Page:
Review of: 2017 Volkswagen Golf Alltrack 4dr Wgn
2017 Volkswagen Golf Alltrack: Wagon attraction
By Chris Chase
Jan. 19, 2017
As the balance in new vehicle sales continues to swing toward crossovers and away from cars of all sizes, automakers are seeking out new ways to set themselves apart. That’s especially true for smaller SUVs and crossovers, which continue to erode sales of compact and subcompact sedans and hatchbacks.
With Volkswagen about to introduce an all-new compact Tiguan crossover that’s grown to allow an optional third row of seats, the German manufacturer went looking for an economical way to fill the resulting gap near the bottom of its vehicle line. Its answer: the Golf Alltrack, a variation on the Golf Sportwagen that adds AWD and a lifted suspension.
Pros & Cons
- + Traction
- + surprisingly spacious interior
- + Visibility
- - Price
- - Fuel economy
- - Touchy safety systems
The Alltrack also gains some black body cladding to toughen up the wagon’s looks. The effect is that of a budget-priced Audi A4 Allroad, a vehicle that’s similar in concept, in that it creates a crossover out of a compact wagon.
VW positions the Alltrack as the top model in a range of AWD wagons that are new for 2017. It’s a $35,295 proposition, but if all you want is a wagon with four driven wheels, VW will also sell you a regular Golf wagon with that drivetrain for as little as $26,045 in Trendline trim.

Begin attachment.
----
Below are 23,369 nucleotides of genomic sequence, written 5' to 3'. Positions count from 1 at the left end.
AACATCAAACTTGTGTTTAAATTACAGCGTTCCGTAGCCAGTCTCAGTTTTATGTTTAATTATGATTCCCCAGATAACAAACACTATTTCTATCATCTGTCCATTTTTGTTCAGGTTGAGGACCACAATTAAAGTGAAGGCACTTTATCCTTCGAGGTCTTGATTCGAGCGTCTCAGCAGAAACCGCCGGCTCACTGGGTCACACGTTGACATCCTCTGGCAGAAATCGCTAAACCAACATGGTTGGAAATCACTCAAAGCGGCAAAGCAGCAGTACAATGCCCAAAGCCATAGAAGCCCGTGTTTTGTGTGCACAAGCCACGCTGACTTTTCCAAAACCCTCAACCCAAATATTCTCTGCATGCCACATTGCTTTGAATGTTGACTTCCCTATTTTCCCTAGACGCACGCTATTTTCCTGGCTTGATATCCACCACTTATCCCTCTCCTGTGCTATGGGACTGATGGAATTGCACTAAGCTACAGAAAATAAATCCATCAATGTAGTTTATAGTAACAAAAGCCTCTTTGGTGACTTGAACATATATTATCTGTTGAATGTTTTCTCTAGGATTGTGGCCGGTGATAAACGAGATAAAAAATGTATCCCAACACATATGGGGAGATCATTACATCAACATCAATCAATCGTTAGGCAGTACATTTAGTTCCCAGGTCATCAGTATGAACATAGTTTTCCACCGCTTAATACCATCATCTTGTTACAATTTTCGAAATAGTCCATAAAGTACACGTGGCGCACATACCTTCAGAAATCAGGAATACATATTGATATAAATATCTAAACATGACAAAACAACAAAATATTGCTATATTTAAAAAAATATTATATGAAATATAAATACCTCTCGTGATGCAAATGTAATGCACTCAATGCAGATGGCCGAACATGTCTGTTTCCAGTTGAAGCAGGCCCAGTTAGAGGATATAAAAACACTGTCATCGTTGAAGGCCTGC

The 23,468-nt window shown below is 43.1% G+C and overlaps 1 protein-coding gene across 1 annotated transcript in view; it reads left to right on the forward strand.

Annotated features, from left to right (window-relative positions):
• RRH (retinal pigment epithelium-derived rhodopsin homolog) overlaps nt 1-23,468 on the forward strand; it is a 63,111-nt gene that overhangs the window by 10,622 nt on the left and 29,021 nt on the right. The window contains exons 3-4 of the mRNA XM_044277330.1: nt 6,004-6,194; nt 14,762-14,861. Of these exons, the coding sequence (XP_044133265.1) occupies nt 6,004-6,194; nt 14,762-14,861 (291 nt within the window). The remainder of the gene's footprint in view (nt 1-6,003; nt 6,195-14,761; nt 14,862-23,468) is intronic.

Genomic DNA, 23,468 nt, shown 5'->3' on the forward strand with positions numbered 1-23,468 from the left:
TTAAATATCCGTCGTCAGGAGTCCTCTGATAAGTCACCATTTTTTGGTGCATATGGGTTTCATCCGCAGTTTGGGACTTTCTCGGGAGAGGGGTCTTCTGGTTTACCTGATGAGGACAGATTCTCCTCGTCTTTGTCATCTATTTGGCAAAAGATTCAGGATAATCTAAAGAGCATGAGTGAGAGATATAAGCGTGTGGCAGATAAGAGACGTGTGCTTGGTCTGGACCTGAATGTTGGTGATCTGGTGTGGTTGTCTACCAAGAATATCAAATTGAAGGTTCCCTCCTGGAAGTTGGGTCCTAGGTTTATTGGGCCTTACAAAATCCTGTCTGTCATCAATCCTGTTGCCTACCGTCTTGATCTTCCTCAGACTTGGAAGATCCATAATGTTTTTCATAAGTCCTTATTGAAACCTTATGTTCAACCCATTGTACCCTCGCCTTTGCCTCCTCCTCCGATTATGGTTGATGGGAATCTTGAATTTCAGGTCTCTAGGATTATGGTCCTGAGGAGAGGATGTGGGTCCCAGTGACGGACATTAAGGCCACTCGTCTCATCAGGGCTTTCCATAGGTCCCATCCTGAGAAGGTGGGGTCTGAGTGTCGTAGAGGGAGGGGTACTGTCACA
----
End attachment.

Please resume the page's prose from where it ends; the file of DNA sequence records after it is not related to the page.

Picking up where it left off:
Inside, the Alltrack differs little from a Highline-trimmed Golf Sportwagen: there’s leather seating (heated up front), auto-dimming rearview mirror, 12-way power driver’s seat, panoramic sunroof and dual-zone automatic climate control.
Like all Sportwagens, the Alltrack is spacious and comfortable. The only interior space deficit you’ll notice relative to a compact crossover is in headroom; the Alltrack’s standard panoramic roof amplifies that, so if you’re taller, you’ll want to make sure you’re happy with how you fit under it.
You could accuse VW of taking few chances with the Alltrack’s styling, but that conservatism pays practical dividends: the view out is great through the decent-sized windows all around. VW wisely stays away from the tiny rear quarter windows that are in vogue now; they may look good as a styling exercise, but they can create blind spots.
That said, one of our few complaints about the Golf is that its side mirrors are tiny and have to be set just right to give you a full view of what’s around the car.
Safety-wise, the Alltrack’s tech highlight is standard blind spot detection with rear cross traffic alert, an item shared with the Golf Sportwagen Highline but optional in the mid-range Comfortline wagon.
Our tester was further loaded up with a driver assistance package that effectively makes the Alltrack semi-autonomous with adaptive cruise control, automatic emergency braking and lane keeping assist. As in most cars with these active safety bits, the Alltrack will basically drive itself for short periods before it barks a warning to put your hands back on the wheel. Maybe it was our imagination, but we felt little pulls and tugs in the steering wheel even when we were in full control of the car and paying perfect attention to our lane positioning, suggesting there might be room for a little fine-tuning to this feature.